We get it. You have all the thyroid symptoms, but your doctor told you that your thyroid is normal and you wonder why you still don’t feel well.
Your thyroid was probably assessed by checking only a TSH (thyroid stimulating hormone) as the single lab screen, as is the case for the majority of patients seen in traditional medicine. I know, because I used to be trapped in this one concern, one test model of traditional health care. As MDs, we’re taught that the TSH is a very sensitive test for thyroid problems, that it will catch the vast majority of thyroid issues, and that it’s likely insurance won’t cover additional screening thyroid labs anyway.
However, there are several problems with using only a TSH to assess thyroid function. TSH actually comes from the pituitary gland to “stimulate” production of more thyroid hormone by the thyroid gland if there isn’t enough thyroid hormone circulating. So, a high TSH can mean a low thyroid hormone. The first problem is that TSH is only one player in a multitude of hormones that make up thyroid function.
The next problem is that the range for a normal TSH is quite wide, usually ~0.5 – 4.5, because the studies used to determine this range were not personalized, and didn’t take into account that some people in the study population were already trending towards thyroid disease. In functional medicine we look at optimal ranges over normal ranges, and we look at personalized levels. Our optimal range for TSH is typically between 1.0-2.5.
Using this functional perspective helps us find more thyroid problems and find them earlier, giving us a chance at more effective reversal of the thyroid disease process. Because most thyroid disease is auto-immune, we also screen by looking for antibodies that attack the thyroid so that we can intervene before more damage is done.
Lastly, using TSH only misses the mark because it’s not telling us how well the thyroid hormone is being converted to its active form and how well the tissues are using the thyroid hormone at the cellular level to drive metabolism. At Root, we check for this using a full thyroid panel in an affordable blood test. (We skip the insurance coverage guessing game and offer low direct pricing on essential thyroid tests).
For a full thyroid panel, what thyroid tests do I need?
When we assess thyroid from a functional level we check: TSH, Free T3, free T4, and thyroid antibodies. Because not only do we want a normal functioning thyroid, we want that thyroid hormone to be working optimally in your body. We want the conversion of T4 to T3 (the active form of thyroid hormone) assessed, and we want that T3 to get into the cell where it’s used to drive metabolism.
When do you need a full thyroid panel?
You may need a full thyroid panel if:
Were you told that your thyroid levels are normal but you still have hypothyroid symptoms? Such as:
- Hormone imbalance (PMS, irregular periods). T3 is needed to make sex hormones.
- Infertility or Miscarriage
- Daytime fatigue
- Anxiety, Depression, or Mood Disorders. T3 works right on the serotonin receptor, helping to un-lock it and accept serotonin.
- Hair loss
- Aches in joints, muscles, hands
- Difficulty concentrating or remembering things (brain fog)
- Unexplained weight gain or difficulty with weight loss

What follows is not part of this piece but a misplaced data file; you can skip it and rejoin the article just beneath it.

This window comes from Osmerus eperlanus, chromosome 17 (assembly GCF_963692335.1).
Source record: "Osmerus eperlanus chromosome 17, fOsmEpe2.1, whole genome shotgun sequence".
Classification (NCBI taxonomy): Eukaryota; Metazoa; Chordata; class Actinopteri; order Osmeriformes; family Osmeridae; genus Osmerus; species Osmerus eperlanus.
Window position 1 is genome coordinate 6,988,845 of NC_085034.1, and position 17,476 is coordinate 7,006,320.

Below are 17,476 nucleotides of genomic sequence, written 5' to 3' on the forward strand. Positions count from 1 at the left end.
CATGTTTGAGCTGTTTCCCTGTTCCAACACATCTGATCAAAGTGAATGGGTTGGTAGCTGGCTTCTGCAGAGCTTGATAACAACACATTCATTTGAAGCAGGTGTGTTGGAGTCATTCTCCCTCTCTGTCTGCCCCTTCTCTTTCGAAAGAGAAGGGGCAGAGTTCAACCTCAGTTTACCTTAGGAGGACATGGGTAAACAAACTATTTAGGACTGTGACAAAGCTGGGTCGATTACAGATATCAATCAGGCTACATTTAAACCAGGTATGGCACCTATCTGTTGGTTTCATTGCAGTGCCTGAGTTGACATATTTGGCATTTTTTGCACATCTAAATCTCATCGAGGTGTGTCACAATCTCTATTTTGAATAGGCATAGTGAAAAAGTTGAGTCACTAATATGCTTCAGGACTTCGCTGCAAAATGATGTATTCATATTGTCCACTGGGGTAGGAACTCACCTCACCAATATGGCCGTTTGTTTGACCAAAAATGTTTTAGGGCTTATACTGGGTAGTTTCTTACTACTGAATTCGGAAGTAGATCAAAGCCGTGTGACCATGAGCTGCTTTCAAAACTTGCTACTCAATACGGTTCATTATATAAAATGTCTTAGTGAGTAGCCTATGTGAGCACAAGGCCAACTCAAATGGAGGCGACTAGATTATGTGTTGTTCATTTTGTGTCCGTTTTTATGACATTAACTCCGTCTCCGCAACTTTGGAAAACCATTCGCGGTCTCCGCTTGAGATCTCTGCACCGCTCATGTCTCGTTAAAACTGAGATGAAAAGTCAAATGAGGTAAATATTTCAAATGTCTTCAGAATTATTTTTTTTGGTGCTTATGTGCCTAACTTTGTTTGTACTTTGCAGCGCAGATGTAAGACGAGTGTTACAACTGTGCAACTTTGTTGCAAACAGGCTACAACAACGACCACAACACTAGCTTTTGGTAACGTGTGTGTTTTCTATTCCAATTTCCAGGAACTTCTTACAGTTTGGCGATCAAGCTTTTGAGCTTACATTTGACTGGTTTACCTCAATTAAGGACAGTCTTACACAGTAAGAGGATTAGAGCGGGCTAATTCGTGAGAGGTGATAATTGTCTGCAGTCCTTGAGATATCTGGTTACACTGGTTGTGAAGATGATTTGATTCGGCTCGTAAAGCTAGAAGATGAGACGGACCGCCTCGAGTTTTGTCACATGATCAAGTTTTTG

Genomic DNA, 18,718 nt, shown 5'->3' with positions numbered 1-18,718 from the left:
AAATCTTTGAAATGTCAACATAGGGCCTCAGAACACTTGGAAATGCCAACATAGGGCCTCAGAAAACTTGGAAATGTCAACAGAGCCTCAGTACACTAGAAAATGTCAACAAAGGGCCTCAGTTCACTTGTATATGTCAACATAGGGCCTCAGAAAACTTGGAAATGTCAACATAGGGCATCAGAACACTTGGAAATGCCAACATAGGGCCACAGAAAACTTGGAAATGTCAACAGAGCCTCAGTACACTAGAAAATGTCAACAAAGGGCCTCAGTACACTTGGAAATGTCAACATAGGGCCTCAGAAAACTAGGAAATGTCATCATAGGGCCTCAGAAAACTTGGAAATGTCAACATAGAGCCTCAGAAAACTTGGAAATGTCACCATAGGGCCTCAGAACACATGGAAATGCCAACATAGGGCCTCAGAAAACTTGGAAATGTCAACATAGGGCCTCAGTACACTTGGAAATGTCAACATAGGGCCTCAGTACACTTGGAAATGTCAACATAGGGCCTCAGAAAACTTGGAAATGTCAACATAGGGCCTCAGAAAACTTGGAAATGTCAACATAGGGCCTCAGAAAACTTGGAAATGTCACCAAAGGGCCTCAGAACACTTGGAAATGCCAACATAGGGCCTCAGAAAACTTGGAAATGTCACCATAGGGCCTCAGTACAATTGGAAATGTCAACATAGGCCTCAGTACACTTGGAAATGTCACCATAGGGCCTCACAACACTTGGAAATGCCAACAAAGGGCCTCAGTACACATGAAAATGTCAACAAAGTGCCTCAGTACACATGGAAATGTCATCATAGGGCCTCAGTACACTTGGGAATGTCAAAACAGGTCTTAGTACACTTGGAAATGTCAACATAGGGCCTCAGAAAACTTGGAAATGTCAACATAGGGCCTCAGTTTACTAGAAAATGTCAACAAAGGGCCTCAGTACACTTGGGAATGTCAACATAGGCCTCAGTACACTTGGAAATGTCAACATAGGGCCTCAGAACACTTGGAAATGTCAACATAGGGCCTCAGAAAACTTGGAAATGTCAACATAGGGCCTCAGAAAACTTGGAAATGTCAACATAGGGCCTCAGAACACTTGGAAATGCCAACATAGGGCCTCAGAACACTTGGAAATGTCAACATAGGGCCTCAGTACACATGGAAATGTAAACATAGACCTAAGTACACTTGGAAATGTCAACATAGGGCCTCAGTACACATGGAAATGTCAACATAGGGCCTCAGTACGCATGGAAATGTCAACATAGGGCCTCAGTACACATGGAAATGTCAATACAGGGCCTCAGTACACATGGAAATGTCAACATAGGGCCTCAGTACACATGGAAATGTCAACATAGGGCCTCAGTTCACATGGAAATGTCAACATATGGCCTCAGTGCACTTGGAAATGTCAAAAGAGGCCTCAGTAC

Or, you’re already on thyroid medication and your doctor is only checking a TSH.
Where do we go from here?
Not only do we assess the whole picture when it comes to how your thyroid is functioning, if it’s not functionally optimally, we want to know why – what are the root causes of thyroid dysfunction? Some common root causes we check for are: adrenal dysfunction, gut health (important for addressing thyroid antibodies), nutrient deficiencies, inflammation, activity level, sleep and stress, infections, and medication side effects.
We find root causes of thyroid disorders by listening to your story from birth, by assessing possible causes of your symptoms, and by using advanced testing with functional medicine labs. We put the whole picture together.
So often in healthcare, medicine is artificially separated in silos. If you have a thyroid problem you see an endocrinologist. If you have a heart problem, you see a Cardiologist. Bone problem – osteoporosis specialist, and so on. This leads to often multiple medications for symptom control in each area and no one putting the whole picture together to address root causes and solve the problem at the cause.
With thyroid in particular, who is putting your whole picture together to optimize not only how you feel but the prevention of future problems?
Prevention of related problems:
Nearly all hypothyroidism (>90%) in the U.S is caused by an auto-immune process (Hashimoto’s). We know that those with one autoimmune disease are more prone to develop another if we do not lower inflammation and address root causes. For example, a large number of patients with Celiac disease will develop Hashimoto’s.
Thyroid disease affects nearly every body system. For example, people with thyroid disease or who are on thyroid medication are more at risk for bone loss. Many with thyroid disease also have sleep apnea (and often have sleep apnea with associated thyroid antibodies before being diagnosed with thyroid problems).
Thyroid hormone Affects other body hormones:
Thyroid hormone directly affects our female hormones. In addition, adrenal health and thyroid are inter-related.
Simply replacing the end result (thyroid medication) isn’t enough. It doesn’t reverse disease or fix what got you there in the first place (likely inflammation). Plus, there is evidence that circulating thyroid antibodies don’t just hurt the thyroid. A comprehensive approach to actually treating thyroid problems takes time, a partnership, the availability of the right labs, and nutrition knowledge. Treating the problem is different from simply managing the problem with medication.